Re: a solution @AC @Big_D
In this case, the family had the password, but the "friends" had already petioned to put the page into memorial status, so the parents can't access the account.
There are several aspects of this case that are troubling, mainly because of the lack of any real detail in the reports. Also whilst this maybe a German court case, I'm uncertain about the potential implications on EU law which depending on timing will be incorporated into UK law.
Firstly, we should be concerned that Facebook changed the status of an account, seemingly simply on the receipt of messages from other Facebook user(s). Something they should have only done as a result of an official communication that unambiguously and uniquely linked a deceased person to the specific Facebook account.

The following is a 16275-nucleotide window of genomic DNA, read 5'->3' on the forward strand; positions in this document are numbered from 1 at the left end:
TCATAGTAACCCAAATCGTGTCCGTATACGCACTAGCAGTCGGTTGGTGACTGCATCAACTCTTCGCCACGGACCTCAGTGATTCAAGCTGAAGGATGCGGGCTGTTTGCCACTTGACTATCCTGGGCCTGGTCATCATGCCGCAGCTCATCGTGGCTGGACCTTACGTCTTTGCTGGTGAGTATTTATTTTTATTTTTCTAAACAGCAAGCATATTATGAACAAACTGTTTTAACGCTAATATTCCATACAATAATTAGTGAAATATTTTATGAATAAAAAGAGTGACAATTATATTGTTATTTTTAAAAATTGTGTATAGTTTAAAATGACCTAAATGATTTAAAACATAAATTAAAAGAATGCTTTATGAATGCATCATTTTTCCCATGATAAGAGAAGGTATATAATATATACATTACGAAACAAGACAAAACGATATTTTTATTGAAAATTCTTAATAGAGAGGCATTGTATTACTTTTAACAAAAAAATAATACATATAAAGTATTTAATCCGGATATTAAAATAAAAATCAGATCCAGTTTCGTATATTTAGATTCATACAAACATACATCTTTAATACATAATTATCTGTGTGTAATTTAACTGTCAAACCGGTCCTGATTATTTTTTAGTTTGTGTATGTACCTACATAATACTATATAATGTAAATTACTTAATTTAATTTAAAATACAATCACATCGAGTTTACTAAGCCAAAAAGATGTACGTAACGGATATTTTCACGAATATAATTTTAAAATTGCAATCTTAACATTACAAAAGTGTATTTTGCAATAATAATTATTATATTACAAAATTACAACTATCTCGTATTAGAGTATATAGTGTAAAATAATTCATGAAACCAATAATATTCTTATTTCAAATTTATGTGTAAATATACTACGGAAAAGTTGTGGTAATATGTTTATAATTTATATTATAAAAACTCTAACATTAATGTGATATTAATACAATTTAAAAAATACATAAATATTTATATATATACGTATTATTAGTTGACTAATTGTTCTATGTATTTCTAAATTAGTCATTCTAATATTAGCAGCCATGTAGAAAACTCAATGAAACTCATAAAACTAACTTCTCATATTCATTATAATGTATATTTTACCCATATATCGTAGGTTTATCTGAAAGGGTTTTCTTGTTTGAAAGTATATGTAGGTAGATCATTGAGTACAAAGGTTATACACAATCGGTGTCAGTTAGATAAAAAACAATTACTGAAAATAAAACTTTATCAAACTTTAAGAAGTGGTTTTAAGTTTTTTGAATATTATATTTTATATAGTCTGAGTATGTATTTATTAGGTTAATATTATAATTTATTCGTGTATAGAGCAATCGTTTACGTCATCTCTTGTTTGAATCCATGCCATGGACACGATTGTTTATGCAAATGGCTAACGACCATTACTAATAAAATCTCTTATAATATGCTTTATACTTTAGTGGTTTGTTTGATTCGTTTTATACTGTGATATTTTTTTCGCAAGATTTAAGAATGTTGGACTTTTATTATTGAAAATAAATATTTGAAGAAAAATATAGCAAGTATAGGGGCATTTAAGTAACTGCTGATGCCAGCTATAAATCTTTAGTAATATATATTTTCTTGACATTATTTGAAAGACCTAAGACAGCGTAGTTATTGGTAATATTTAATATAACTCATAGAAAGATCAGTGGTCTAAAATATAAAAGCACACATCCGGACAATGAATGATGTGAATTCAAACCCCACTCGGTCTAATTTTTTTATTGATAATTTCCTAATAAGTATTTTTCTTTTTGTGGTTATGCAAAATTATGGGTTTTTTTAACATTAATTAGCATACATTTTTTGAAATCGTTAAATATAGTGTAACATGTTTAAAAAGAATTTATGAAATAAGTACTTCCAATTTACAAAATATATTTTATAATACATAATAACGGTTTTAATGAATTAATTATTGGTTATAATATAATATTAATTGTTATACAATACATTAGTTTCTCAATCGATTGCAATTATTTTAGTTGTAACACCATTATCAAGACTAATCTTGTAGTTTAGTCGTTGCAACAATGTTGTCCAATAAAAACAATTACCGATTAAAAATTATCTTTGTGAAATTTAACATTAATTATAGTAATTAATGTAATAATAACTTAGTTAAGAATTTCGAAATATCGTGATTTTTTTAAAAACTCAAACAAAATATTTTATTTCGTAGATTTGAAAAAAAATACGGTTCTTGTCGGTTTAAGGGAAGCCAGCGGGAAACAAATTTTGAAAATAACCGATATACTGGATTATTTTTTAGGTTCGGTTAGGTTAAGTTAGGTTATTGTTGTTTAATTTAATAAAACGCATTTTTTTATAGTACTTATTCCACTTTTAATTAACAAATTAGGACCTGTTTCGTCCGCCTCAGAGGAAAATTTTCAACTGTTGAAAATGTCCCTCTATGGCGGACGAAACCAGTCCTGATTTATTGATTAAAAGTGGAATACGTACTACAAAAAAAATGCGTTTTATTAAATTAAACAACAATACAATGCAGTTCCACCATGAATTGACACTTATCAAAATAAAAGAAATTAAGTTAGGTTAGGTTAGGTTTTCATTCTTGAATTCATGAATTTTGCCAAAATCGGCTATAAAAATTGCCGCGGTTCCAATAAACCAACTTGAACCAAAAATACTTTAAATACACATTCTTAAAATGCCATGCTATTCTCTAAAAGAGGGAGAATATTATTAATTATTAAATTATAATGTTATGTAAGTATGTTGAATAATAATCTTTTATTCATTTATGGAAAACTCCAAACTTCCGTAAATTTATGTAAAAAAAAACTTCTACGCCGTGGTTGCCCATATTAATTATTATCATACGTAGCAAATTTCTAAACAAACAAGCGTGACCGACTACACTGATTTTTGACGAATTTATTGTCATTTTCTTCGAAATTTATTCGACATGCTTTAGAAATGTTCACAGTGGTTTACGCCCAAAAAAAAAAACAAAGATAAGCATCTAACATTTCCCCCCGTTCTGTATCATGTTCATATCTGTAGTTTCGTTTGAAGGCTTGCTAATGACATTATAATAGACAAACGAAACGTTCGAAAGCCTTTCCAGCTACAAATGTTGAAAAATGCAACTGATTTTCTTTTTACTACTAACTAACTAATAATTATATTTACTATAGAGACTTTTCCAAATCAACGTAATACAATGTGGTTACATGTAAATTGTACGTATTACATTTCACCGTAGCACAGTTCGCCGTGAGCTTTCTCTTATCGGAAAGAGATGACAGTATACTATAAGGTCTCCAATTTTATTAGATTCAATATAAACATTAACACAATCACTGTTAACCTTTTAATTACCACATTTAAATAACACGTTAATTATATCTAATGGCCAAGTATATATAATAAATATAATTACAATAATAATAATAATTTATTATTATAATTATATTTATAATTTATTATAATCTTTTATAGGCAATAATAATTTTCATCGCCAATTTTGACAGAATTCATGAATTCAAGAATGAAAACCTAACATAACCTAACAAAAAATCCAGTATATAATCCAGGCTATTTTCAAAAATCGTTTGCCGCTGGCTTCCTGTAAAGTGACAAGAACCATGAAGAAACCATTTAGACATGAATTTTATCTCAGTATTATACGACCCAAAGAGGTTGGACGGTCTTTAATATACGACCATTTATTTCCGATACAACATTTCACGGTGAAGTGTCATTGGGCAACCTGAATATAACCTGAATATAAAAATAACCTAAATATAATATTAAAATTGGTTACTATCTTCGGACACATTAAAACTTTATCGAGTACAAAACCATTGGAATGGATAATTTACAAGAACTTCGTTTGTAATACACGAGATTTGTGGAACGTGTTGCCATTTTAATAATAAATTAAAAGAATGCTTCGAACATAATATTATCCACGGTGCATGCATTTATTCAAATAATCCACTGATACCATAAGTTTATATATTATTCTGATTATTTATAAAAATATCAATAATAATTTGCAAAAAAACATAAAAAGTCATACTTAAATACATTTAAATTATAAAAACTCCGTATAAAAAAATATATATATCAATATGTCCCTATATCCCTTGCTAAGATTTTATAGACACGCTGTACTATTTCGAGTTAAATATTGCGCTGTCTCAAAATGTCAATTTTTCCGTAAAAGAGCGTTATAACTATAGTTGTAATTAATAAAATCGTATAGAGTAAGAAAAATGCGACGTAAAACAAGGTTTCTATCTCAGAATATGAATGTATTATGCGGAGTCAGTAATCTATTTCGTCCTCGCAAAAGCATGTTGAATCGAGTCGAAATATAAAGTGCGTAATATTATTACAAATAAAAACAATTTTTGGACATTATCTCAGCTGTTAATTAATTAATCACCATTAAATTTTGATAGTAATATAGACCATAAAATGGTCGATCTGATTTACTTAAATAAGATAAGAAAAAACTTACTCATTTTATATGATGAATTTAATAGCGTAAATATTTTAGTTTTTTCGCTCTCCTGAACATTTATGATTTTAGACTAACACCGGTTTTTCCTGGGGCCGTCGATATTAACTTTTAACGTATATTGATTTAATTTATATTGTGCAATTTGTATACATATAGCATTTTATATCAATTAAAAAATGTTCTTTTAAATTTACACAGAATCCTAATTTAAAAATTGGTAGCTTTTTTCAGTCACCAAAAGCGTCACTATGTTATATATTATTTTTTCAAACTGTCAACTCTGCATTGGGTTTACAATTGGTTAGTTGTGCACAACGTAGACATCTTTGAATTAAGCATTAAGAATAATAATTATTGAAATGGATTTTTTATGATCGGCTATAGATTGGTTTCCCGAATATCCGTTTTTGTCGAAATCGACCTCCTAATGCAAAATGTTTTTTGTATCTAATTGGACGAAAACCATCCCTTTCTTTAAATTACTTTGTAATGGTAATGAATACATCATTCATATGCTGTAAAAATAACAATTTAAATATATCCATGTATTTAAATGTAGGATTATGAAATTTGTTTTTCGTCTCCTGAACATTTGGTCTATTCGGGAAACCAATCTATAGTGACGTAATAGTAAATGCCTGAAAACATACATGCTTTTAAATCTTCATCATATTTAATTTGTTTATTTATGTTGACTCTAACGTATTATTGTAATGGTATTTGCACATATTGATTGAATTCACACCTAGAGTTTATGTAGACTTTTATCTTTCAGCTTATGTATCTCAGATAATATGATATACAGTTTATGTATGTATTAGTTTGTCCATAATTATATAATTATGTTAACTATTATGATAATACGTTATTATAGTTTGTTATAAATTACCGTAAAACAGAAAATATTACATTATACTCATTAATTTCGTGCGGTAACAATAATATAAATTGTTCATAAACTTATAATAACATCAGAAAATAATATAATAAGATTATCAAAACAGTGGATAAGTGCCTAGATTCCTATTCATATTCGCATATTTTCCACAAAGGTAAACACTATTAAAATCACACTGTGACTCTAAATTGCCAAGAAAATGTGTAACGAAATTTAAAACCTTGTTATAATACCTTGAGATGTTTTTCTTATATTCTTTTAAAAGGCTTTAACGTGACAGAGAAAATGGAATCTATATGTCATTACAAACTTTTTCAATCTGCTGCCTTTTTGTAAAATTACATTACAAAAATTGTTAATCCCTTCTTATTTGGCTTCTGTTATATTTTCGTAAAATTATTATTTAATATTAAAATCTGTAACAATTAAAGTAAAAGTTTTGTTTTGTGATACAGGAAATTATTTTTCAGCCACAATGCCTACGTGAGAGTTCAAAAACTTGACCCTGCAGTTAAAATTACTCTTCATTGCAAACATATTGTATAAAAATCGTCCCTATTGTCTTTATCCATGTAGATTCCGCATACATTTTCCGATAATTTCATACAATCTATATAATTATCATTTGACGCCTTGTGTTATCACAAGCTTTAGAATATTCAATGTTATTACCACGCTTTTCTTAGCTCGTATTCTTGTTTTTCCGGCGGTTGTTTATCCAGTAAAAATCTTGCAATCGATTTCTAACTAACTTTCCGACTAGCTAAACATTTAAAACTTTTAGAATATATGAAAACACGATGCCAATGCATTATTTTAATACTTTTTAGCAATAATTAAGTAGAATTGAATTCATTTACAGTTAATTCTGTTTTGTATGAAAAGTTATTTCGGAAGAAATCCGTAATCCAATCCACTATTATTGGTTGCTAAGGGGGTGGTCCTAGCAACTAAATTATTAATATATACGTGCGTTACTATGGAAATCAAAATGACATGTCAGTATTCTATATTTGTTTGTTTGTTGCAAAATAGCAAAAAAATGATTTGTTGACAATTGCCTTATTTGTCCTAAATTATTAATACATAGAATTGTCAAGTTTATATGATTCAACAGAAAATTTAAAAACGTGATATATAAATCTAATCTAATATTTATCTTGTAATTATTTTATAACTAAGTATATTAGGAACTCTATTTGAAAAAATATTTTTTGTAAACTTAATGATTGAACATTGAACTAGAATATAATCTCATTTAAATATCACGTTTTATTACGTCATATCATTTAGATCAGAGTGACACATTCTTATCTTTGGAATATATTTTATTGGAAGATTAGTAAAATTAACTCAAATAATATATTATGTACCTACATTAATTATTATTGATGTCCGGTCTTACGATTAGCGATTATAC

Secondly, there are questions about the rights of Parents/Guardians of minors. From the Guardian's report ( https://www.theguardian.com/technology/2017/may/31/parents-lose-appeal-access-dead-girl-facebook-account-berlin ) it seems "The court said it had made the ruling according to the telecommunications secrecy law which precludes heirs from viewing the communications of a deceased relative with a third party." - clearly in the first instance, Parents/Guardians (of minors) are not simply 'heirs'.
Also the Facebook Terms of Service (putting to one side whether they are actually enforceable) don't allow for the situation where an over 13 user is still a minor in many jurisdictions and hence a parent/guardian have some rights/reasonable expectation of oversight and access.